measured, but it is estimated to be at least 20 billion light years in
    diameter (i.e., the distance it would take light to travel across it at
    the rate of 186,000+ miles per second).

        There are billions of galaxies in our universe. We live in a tiny
    area called the Milky Way galaxy, but even this is vast. If we drew a
    map of our galaxy, and represented the Earth and Sun as two dots one
    inch apart (thus a scale of one inch equals 93 million miles), we would
    need a map at least four miles wide to locate our next nearest star,
    and one 25,000 miles wide to reach the center of our galaxy! This is a
    rather impressive universe, wouldn’t you say?

        The atheist contends, however, that the enormity of the universe,
    compared with our tiny planet, suggests wastefulness of space, hence,
    non-design. We deny the premise. First of all, our vast universe
    reveals a theological purpose; it demonstrates the power of the
    Creator. “The heavens declare the glory of God; and the firmament
    showeth his handiwork” (Psalm 19:1). When Job questioned the wisdom of
    Jehovah’s operations in this world, the Lord humbled him with a series
    of questions about the measurements of the Earth, the purpose of which
    was to reveal how very little the patriarch knew about this planet,
    hence, how unqualified he was to judge his Maker (Job 38:2ff). If such
    is the case with reference to this tiny speck of dust upon which we
    live, how much more would it be true of the entire Cosmos? Is it not a
    fact that that which we are able to thoroughly explore and minutely
    examine eventually becomes quite commonplace to us? As a child, a trip
    from one town to another nearby was an awesome experience. Later,
    however, as one travels from coast to coast, those earlier experiences
    seem so mundane. Even the size of our own country becomes unimpressive
    once one has traveled around the world. We will never, though, cease to
    be awed by God’s great universe for we will never be able to explore
    its limits.  His creative power will forever hold us breathless.

        Second, the multiplied millions of stars and planets shining in the
    heavens above is an aesthetic delight beyond description. And there is
    certainly value in aesthetics. Atheist Paul Ricci has written: “Even
    objects of art have some purpose; to provide us with aesthetic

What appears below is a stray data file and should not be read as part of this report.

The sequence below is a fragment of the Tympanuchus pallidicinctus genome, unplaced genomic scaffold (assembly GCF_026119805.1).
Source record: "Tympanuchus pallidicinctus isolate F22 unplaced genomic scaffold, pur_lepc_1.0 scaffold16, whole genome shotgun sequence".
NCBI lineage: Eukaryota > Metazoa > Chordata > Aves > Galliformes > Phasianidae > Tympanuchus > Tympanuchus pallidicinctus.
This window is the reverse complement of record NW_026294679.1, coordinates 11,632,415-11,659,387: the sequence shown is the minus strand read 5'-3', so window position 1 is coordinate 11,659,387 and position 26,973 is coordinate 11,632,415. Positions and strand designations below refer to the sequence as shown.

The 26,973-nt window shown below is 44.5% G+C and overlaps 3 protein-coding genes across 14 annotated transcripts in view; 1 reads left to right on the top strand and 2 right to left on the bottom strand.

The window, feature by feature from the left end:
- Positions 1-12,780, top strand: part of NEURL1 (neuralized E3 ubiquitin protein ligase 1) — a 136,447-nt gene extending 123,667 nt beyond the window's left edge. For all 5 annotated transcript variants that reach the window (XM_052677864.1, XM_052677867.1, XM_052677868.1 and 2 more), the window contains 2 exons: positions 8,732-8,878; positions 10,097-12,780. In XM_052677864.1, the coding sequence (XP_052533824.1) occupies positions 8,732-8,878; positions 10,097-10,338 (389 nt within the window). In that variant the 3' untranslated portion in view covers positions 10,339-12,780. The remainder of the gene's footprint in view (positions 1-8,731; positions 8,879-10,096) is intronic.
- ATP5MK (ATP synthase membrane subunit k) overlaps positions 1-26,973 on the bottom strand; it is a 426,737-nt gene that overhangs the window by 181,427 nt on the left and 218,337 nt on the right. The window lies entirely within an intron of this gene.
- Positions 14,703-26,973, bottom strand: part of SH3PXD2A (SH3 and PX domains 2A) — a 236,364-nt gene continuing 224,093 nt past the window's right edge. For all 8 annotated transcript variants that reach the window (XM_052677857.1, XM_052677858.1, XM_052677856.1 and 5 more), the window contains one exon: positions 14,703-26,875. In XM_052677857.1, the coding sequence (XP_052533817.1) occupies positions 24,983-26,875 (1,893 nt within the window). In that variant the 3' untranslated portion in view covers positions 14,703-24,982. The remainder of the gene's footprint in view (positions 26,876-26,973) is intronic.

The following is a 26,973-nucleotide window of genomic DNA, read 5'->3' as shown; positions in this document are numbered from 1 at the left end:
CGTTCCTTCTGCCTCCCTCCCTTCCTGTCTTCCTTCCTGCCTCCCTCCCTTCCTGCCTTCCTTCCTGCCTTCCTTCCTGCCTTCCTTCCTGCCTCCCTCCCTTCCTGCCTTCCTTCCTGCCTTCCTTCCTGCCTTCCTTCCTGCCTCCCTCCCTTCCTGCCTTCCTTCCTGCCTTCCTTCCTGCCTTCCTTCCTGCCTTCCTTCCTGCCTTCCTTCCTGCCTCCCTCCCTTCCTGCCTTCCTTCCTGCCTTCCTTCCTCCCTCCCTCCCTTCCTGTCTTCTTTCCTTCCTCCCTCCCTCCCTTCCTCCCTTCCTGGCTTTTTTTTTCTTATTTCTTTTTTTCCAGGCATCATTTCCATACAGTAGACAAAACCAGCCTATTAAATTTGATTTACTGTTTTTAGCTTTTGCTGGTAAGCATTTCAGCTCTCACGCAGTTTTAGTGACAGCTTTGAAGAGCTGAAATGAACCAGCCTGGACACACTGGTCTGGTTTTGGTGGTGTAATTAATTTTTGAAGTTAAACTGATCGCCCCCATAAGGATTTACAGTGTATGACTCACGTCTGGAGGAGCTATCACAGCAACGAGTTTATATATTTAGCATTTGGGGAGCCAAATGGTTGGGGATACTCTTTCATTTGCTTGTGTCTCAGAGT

enjoyment” (1986, p 188; emp. added).

        Third, the scope of our amazing universe has a psychological value.
    When David reflected upon the jeweled canopy above, he was constrained
    to contemplate his own purpose: “When I consider thy heavens, the work
    of thy fingers, the moon and the stars, which thou hast ordained; What
    is man, that thou art mindful of him…” (Psalm 8:3,4). Our gigantic
    universe simply is not an example of chaos.

    The Earth As An Example Of Non-Design?

        Next, the atheist turns his attention to mother Earth and suggests
    that her features are a woeful mess, hence, evidence of non-design.
    Consider, for example, the fact the Earth is about four-fifths water
    and one-fifth land. The atheist argues: “What builder would construct a
    house with five rooms, only one of which could be inhabited? Such
    argues for very poor design.” He fails to recognize, though, that there
    may indeed be purpose in just such an arrangement. Consider the
    following:(a) The oceans provide a huge reservoir of moisture which is
    constantly evaporating and condensing, thus falling upon the land as
    refreshing rain.(b) It is a well-known fact that water heats and cools
    at a much slower rate than does the solid land mass. This explains why
    desert regions can be so blistering hot in the daytime and freezing
    cold at night. Water holds its temperature longer, however, and
    provides a sort of natural heating/air-conditioning system for the land
    areas of the Earth. Our temperature extremes would be much more erratic
    than they are, were it not for this factor.(c) Humans and animals
    inhale oxygen and exhale carbon dioxide.  On the other hand, plants
    take in carbon dioxide and give off oxygen.  We depend upon the world
    of botany for some of our oxygen supply. What many fail to realize,
    however, is that approximately 90% of our oxygen comes from microscopic